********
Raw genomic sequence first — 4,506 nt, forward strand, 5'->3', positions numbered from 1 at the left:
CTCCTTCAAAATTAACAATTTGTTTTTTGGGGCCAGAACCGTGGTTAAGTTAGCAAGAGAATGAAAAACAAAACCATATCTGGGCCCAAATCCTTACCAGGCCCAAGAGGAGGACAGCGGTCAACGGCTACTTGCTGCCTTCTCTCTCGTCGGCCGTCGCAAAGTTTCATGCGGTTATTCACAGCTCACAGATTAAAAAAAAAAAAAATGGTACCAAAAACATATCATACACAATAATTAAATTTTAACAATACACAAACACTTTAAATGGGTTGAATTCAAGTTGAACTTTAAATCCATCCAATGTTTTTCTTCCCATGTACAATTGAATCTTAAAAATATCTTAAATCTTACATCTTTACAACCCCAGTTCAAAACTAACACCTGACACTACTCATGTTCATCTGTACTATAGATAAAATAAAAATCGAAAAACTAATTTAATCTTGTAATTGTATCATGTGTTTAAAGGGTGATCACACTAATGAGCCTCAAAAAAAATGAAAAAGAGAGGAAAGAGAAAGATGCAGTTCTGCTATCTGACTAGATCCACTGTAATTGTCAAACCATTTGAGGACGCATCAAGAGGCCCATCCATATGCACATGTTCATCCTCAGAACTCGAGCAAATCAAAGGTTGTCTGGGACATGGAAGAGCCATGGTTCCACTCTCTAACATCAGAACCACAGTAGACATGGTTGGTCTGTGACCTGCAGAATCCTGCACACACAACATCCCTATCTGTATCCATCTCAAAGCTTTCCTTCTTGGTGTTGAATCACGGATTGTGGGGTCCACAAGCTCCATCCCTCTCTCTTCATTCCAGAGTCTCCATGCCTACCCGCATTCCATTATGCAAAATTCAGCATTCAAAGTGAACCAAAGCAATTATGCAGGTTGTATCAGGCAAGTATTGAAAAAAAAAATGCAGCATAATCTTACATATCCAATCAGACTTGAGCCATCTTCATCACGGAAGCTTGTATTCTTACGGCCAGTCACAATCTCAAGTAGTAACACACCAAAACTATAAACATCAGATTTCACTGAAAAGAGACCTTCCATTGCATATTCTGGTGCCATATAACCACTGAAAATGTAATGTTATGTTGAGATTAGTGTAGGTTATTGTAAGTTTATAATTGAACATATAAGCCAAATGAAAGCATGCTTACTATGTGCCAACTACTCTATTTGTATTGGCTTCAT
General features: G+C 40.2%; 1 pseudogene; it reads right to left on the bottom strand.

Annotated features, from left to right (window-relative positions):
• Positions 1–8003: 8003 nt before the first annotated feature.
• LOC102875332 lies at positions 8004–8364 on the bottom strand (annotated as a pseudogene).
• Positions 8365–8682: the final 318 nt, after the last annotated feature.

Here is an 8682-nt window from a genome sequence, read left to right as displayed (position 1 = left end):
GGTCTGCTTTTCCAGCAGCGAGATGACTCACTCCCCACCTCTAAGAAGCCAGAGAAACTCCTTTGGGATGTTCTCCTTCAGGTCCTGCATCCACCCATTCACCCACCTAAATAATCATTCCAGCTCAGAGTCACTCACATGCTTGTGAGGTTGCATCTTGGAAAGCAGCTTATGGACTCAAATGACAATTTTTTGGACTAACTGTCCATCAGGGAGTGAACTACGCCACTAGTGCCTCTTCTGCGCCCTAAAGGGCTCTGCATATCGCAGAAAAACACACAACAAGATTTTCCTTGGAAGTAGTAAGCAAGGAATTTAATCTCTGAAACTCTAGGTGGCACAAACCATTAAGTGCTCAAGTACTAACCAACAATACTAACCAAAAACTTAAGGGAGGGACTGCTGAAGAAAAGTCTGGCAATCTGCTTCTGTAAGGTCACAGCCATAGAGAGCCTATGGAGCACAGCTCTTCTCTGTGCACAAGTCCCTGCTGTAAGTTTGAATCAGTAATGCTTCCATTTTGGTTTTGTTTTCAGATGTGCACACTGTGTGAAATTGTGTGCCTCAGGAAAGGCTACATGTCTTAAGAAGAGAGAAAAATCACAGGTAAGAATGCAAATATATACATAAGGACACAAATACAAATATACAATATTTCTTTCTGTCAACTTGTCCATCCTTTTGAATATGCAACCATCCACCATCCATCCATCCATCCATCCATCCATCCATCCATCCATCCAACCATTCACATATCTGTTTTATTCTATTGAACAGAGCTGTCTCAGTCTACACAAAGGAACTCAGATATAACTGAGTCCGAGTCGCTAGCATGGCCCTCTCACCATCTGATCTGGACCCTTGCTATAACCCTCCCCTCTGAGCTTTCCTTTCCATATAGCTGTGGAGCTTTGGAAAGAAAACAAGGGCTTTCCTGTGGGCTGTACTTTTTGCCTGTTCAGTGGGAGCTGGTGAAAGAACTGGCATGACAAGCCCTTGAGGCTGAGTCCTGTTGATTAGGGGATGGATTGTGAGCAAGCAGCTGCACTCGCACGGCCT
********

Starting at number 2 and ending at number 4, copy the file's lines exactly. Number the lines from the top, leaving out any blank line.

CTCCTTCAAAATTAACAATTTGTTTTTTGGGGCCAGAACCGTGGTTAAGTTAGCAAGAGAATGAAAAACAAAACCATATCTGGGCCCAAATCCTTACCAGGCCCAAGAGGAGGACAGCGGTCAACGGCTACTTGCTGCCTTCTCTCTCGTCGGCCGTCGCAAAGTTTCATGCGGTTATTCACAGCTCACAGATTAAAAAAAAAAAAAATGGTACCAAAAACATATCATACACAATAATTAAATTTTAACAATACACAAACACTTTAAATGGGTTGAATTCAAGTTGAACTTTAAATCCATCCAATGTTTTTCTTCCCATGTACAATTGAATCTTAAAAATATCTTAAATCTTACATCTTTACAACCCCAGTTCAAAACTAACACCTGACACTACTCATGTTCATCTGTACTATAGATAAAATAAAAATCGAAAAACTAATTTAATCTTGTAATTGTATCATGTGTTTAAAGGGTGATCACACTAATGAGCCTCAAAAAAAATGAAAAAGAGAGGAAAGAGAAAGATGCAGTTCTGCTATCTGACTAGATCCACTGTAATTGTCAAACCATTTGAGGACGCATCAAGAGGCCCATCCATATGCACATGTTCATCCTCAGAACTCGAGCAAATCAAAGGTTGTCTGGGACATGGAAGAGCCATGGTTCCACTCTCTAACATCAGAACCACAGTAGACATGGTTGGTCTGTGACCTGCAGAATCCTGCACACACAACATCCCTATCTGTATCCATCTCAAAGCTTTCCTTCTTGGTGTTGAATCACGGATTGTGGGGTCCACAAGCTCCATCCCTCTCTCTTCATTCCAGAGTCTCCATGCCTACCCGCATTCCATTATGCAAAATTCAGCATTCAAAGTGAACCAAAGCAATTATGCAGGTTGTATCAGGCAAGTATTGAAAAAAAAAATGCAGCATAATCTTACATATCCAATCAGACTTGAGCCATCTTCATCACGGAAGCTTGTATTCTTACGGCCAGTCACAATCTCAAGTAGTAACACACCAAAACTATAAACATCAGATTTCACTGAAAAGAGACCTTCCATTGCATATTCTGGTGCCATATAACCACTGAAAATGTAATGTTATGTTGAGATTAGTGTAGGTTATTGTAAGTTTATAATTGAACATATAAGCCAAATGAAAGCATGCTTACTATGTGCCAACTACTCTATTTGTATTGGCTTCAT
General features: G+C 40.2%; 1 pseudogene; it reads right to left on the bottom strand.

Annotated features, from left to right (window-relative positions):